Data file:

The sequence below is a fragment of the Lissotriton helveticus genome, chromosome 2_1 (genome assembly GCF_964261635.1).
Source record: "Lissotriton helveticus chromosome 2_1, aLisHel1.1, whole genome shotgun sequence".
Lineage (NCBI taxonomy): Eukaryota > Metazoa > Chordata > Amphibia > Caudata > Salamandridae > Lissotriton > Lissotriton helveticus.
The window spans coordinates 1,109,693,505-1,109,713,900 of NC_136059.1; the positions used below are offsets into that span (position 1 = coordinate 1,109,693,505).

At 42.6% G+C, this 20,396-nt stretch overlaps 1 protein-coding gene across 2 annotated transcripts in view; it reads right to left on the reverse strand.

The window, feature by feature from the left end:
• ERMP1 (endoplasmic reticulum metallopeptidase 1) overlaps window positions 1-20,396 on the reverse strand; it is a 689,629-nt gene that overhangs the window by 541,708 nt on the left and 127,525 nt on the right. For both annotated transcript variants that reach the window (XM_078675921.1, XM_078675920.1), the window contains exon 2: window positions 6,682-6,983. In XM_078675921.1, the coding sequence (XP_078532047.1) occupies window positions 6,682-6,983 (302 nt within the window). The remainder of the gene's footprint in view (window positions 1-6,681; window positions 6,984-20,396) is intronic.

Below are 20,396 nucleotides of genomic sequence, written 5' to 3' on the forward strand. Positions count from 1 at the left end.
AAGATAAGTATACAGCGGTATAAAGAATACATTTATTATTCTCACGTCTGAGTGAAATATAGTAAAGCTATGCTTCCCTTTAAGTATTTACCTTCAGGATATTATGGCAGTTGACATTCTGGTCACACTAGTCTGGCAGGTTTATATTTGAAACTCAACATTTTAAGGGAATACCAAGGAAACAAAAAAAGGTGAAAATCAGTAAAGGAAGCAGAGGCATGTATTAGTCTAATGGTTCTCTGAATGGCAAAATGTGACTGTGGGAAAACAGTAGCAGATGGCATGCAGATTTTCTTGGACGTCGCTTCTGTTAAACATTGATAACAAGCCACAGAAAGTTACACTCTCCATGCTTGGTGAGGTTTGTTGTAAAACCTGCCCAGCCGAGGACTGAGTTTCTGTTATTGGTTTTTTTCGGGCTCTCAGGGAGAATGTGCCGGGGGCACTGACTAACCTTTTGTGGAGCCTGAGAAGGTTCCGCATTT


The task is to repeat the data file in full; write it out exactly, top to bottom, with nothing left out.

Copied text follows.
The sequence below is a fragment of the Lissotriton helveticus genome, chromosome 2_1 (genome assembly GCF_964261635.1).
Source record: "Lissotriton helveticus chromosome 2_1, aLisHel1.1, whole genome shotgun sequence".
Lineage (NCBI taxonomy): Eukaryota > Metazoa > Chordata > Amphibia > Caudata > Salamandridae > Lissotriton > Lissotriton helveticus.
The window spans coordinates 1,109,693,505-1,109,713,900 of NC_136059.1; the positions used below are offsets into that span (position 1 = coordinate 1,109,693,505).

At 42.6% G+C, this 20,396-nt stretch overlaps 1 protein-coding gene across 2 annotated transcripts in view; it reads right to left on the reverse strand.

The window, feature by feature from the left end:
• ERMP1 (endoplasmic reticulum metallopeptidase 1) overlaps window positions 1-20,396 on the reverse strand; it is a 689,629-nt gene that overhangs the window by 541,708 nt on the left and 127,525 nt on the right. For both annotated transcript variants that reach the window (XM_078675921.1, XM_078675920.1), the window contains exon 2: window positions 6,682-6,983. In XM_078675921.1, the coding sequence (XP_078532047.1) occupies window positions 6,682-6,983 (302 nt within the window). The remainder of the gene's footprint in view (window positions 1-6,681; window positions 6,984-20,396) is intronic.

Below are 20,396 nucleotides of genomic sequence, written 5' to 3' on the forward strand. Positions count from 1 at the left end.
AAGATAAGTATACAGCGGTATAAAGAATACATTTATTATTCTCACGTCTGAGTGAAATATAGTAAAGCTATGCTTCCCTTTAAGTATTTACCTTCAGGATATTATGGCAGTTGACATTCTGGTCACACTAGTCTGGCAGGTTTATATTTGAAACTCAACATTTTAAGGGAATACCAAGGAAACAAAAAAAGGTGAAAATCAGTAAAGGAAGCAGAGGCATGTATTAGTCTAATGGTTCTCTGAATGGCAAAATGTGACTGTGGGAAAACAGTAGCAGATGGCATGCAGATTTTCTTGGACGTCGCTTCTGTTAAACATTGATAACAAGCCACAGAAAGTTACACTCTCCATGCTTGGTGAGGTTTGTTGTAAAACCTGCCCAGCCGAGGACTGAGTTTCTGTTATTGGTTTTTTTCGGGCTCTCAGGGAGAATGTGCCGGGGGCACTGACTAACCTTTTGTGGAGCCTGAGAAGGTTCCGCATTT